The Evolving Role of Electrocardiography in Cardiac Resynchronization Therapy

Amit Noheria, Sandeep Sodhi, G. Joseph Orme

Research output: Contribution to journalReview articlepeer-review

2 Scopus citations


Purpose of review: This study aims to summarize the literature on the role of electrocardiography (ECG) in (i) patient selection for cardiac resynchronization therapy (CRT), (ii) predicting clinical response after CRT system is implanted, and (iii) optimizing CRT programming. Recent findings: Progress has been made in interpreting ECG beyond QRS duration and left bundle branch (LBBB) morphology to select patients for CRT. We now understand a higher chance of response to CRT in patients with atypical right bundle branch block and lower response rates in subgroups with atypical LBBB. QRS area has emerged as a novel marker to quantify baseline electrical dyssynchrony to improve patient selection. After CRT, the resultant QRS narrowing remains the most validated predictor of long-term favorable outcome. There is increasing awareness of prolonged left ventricular pacing latency hindering the desired response to CRT. There is active interest in using ECG beyond minimizing QRS duration to optimize CRT programming for maximal resynchronization. Novel strategies include fusion of paced and/or conducted wavefronts and minimization of paced QRS area. Summary: ECG remains the ubiquitous method for ventricular electrical mapping in context of CRT. The role of ECG in elucidating baseline electrical dyssynchrony to aptly select patients for this treatment continues to evolve, and ECG is increasingly being evaluated as a reliable endpoint for optimal CRT programming.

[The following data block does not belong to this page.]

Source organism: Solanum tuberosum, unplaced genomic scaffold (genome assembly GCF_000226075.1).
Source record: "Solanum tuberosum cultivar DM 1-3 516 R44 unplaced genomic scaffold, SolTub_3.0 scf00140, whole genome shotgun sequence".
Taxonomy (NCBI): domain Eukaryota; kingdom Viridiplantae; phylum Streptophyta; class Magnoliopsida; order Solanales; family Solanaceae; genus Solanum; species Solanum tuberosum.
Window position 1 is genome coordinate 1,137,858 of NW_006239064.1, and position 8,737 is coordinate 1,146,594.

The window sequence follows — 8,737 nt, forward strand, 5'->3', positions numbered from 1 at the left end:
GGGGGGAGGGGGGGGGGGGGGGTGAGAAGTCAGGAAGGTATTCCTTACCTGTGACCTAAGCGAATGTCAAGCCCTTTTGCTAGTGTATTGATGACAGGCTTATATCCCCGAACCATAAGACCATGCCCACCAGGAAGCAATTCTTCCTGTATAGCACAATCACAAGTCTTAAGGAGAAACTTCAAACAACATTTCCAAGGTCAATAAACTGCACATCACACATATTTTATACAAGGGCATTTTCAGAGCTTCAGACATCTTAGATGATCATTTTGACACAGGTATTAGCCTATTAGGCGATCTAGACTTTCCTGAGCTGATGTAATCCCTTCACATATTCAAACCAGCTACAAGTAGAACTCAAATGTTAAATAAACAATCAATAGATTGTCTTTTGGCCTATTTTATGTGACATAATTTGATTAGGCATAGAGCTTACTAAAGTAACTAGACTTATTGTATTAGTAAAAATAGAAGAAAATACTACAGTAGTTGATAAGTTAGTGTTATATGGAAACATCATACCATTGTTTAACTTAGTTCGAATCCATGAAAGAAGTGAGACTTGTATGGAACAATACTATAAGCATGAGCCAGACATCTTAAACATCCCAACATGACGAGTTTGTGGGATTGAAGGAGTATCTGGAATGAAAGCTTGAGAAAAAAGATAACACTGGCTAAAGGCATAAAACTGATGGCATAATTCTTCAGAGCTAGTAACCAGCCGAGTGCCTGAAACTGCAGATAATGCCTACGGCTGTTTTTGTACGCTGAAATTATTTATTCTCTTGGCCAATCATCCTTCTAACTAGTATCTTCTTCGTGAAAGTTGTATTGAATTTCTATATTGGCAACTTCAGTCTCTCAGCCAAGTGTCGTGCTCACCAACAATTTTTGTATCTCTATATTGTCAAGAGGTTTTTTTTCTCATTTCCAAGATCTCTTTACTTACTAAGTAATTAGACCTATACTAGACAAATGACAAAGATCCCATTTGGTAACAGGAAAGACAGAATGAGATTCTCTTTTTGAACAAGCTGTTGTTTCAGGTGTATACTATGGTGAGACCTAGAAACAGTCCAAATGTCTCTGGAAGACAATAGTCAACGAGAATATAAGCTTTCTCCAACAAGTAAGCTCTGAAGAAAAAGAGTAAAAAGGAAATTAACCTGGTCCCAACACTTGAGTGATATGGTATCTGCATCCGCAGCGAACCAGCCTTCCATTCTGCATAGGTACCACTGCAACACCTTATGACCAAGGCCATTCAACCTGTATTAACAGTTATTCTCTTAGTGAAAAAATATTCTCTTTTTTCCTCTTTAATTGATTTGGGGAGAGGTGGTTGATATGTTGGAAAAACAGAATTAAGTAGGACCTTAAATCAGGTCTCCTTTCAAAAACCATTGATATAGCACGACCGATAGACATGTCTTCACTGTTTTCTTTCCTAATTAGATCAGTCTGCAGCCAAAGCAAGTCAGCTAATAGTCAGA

Original languageEnglish
Article number91
JournalCurrent Treatment Options in Cardiovascular Medicine
Issue number12
StatePublished - Dec 1 2019


  • CRT
  • CRT optimization
  • CRT programming
  • CRT response
  • Cardiac resynchronization therapy
  • ECG
  • Electrical mapping
  • Electrocardiography
  • Heart failure


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